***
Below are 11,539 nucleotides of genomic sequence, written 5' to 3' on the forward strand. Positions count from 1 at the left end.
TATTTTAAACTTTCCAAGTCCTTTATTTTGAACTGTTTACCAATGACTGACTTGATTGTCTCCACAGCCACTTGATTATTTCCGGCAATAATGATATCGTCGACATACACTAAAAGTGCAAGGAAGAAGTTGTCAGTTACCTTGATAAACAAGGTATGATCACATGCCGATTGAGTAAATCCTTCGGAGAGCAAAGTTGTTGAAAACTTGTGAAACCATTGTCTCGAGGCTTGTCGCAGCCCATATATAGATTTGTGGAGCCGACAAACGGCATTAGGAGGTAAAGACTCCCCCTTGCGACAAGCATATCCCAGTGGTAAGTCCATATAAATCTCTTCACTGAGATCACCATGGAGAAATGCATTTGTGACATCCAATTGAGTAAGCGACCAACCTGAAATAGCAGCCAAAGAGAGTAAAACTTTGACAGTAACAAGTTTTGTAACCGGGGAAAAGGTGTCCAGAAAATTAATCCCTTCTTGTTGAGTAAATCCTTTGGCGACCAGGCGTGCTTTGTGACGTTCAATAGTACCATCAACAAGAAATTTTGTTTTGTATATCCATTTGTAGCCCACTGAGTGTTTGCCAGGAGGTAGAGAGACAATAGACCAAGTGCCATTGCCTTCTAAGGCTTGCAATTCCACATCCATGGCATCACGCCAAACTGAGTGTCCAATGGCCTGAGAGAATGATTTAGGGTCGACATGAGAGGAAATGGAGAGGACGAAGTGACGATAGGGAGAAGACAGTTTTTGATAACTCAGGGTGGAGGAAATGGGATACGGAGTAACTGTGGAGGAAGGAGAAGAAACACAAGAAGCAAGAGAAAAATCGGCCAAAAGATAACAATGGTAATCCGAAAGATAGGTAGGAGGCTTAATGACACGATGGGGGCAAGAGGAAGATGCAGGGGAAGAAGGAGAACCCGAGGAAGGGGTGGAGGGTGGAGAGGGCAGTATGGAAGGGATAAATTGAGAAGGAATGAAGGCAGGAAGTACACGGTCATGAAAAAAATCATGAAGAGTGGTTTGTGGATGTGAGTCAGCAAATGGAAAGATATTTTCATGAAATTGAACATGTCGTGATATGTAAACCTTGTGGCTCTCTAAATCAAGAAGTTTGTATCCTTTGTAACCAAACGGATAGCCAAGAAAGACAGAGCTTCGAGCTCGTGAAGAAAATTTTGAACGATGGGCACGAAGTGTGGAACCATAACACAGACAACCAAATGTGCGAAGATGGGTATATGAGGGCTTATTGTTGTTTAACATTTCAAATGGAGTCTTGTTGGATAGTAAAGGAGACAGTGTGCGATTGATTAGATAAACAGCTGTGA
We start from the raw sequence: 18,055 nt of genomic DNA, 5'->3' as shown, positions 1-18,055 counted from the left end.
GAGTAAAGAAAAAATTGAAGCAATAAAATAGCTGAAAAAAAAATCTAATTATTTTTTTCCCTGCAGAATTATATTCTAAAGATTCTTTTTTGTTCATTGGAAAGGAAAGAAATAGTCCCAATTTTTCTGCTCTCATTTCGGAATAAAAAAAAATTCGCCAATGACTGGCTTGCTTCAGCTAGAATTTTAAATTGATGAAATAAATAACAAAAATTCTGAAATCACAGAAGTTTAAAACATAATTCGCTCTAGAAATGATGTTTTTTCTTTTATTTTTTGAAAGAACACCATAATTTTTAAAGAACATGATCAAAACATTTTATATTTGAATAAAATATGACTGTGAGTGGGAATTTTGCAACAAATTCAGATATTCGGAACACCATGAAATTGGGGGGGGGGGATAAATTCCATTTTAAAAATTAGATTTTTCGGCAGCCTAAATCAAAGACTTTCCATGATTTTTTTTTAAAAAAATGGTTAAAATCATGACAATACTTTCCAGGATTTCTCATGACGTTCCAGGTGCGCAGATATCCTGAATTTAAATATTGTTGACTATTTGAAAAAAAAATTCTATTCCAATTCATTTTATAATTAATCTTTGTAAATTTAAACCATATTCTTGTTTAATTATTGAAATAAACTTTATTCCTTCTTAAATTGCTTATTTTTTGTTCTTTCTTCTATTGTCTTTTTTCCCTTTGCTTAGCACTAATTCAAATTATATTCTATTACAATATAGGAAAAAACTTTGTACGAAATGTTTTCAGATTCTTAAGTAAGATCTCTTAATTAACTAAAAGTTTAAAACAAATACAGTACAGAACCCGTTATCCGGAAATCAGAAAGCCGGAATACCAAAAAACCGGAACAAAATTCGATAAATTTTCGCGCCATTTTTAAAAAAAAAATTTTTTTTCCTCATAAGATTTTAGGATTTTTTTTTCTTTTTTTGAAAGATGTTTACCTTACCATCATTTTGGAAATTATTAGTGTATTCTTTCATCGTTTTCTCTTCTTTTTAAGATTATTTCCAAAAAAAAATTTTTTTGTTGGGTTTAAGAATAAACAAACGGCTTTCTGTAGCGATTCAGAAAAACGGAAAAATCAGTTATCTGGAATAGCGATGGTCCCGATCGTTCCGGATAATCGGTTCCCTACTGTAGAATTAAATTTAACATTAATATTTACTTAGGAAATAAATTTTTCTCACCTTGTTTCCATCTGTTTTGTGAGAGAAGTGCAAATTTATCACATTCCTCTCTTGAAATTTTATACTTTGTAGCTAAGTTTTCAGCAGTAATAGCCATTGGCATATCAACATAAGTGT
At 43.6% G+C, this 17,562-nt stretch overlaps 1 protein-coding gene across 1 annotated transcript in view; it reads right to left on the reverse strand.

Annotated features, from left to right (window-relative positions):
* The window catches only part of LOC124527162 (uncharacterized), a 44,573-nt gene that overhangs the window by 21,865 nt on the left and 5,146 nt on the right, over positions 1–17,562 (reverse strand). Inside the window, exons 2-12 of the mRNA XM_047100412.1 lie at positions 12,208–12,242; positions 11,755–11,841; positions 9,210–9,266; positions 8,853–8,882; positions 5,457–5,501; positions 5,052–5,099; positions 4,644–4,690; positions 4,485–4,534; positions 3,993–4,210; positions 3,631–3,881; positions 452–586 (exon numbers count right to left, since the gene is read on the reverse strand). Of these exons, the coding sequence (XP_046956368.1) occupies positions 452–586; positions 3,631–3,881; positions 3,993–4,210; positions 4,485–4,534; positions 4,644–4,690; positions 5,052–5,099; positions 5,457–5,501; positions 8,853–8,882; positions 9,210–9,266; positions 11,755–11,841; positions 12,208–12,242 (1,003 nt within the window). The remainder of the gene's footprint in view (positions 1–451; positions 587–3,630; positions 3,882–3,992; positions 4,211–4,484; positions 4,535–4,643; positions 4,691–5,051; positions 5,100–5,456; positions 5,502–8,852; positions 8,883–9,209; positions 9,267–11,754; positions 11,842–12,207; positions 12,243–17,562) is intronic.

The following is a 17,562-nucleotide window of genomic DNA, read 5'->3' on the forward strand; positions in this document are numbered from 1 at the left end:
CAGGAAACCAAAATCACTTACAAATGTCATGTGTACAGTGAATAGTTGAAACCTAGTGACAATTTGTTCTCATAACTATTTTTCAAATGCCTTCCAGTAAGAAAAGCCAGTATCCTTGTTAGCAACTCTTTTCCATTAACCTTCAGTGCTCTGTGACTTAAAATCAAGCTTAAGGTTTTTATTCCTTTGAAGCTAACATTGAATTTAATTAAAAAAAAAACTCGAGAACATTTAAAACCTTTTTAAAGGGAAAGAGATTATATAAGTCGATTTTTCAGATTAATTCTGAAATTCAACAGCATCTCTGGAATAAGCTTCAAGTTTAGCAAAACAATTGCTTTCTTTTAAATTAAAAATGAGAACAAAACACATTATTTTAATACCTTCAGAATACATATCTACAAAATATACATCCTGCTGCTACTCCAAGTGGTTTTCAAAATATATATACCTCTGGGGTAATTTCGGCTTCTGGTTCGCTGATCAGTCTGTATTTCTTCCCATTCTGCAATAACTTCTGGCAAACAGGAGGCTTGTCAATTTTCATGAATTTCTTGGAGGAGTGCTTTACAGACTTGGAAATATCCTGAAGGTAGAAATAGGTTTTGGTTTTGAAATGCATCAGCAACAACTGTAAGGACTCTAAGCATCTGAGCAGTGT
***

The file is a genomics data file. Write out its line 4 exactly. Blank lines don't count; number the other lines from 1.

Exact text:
GAGTAAAGAAAAAATTGAAGCAATAAAATAGCTGAAAAAAAAATCTAATTATTTTTTTCCCTGCAGAATTATATTCTAAAGATTCTTTTTTGTTCATTGGAAAGGAAAGAAATAGTCCCAATTTTTCTGCTCTCATTTCGGAATAAAAAAAAATTCGCCAATGACTGGCTTGCTTCAGCTAGAATTTTAAATTGATGAAATAAATAACAAAAATTCTGAAATCACAGAAGTTTAAAACATAATTCGCTCTAGAAATGATGTTTTTTCTTTTATTTTTTGAAAGAACACCATAATTTTTAAAGAACATGATCAAAACATTTTATATTTGAATAAAATATGACTGTGAGTGGGAATTTTGCAACAAATTCAGATATTCGGAACACCATGAAATTGGGGGGGGGGGATAAATTCCATTTTAAAAATTAGATTTTTCGGCAGCCTAAATCAAAGACTTTCCATGATTTTTTTTTAAAAAAATGGTTAAAATCATGACAATACTTTCCAGGATTTCTCATGACGTTCCAGGTGCGCAGATATCCTGAATTTAAATATTGTTGACTATTTGAAAAAAAAATTCTATTCCAATTCATTTTATAATTAATCTTTGTAAATTTAAACCATATTCTTGTTTAATTATTGAAATAAACTTTATTCCTTCTTAAATTGCTTATTTTTTGTTCTTTCTTCTATTGTCTTTTTTCCCTTTGCTTAGCACTAATTCAAATTATATTCTATTACAATATAGGAAAAAACTTTGTACGAAATGTTTTCAGATTCTTAAGTAAGATCTCTTAATTAACTAAAAGTTTAAAACAAATACAGTACAGAACCCGTTATCCGGAAATCAGAAAGCCGGAATACCAAAAAACCGGAACAAAATTCGATAAATTTTCGCGCCATTTTTAAAAAAAAAATTTTTTTTCCTCATAAGATTTTAGGATTTTTTTTTCTTTTTTTGAAAGATGTTTACCTTACCATCATTTTGGAAATTATTAGTGTATTCTTTCATCGTTTTCTCTTCTTTTTAAGATTATTTCCAAAAAAAAATTTTTTTGTTGGGTTTAAGAATAAACAAACGGCTTTCTGTAGCGATTCAGAAAAACGGAAAAATCAGTTATCTGGAATAGCGATGGTCCCGATCGTTCCGGATAATCGGTTCCCTACTGTAGAATTAAATTTAACATTAATATTTACTTAGGAAATAAATTTTTCTCACCTTGTTTCCATCTGTTTTGTGAGAGAAGTGCAAATTTATCACATTCCTCTCTTGAAATTTTATACTTTGTAGCTAAGTTTTCAGCAGTAATAGCCATTGGCATATCAACATAAGTGT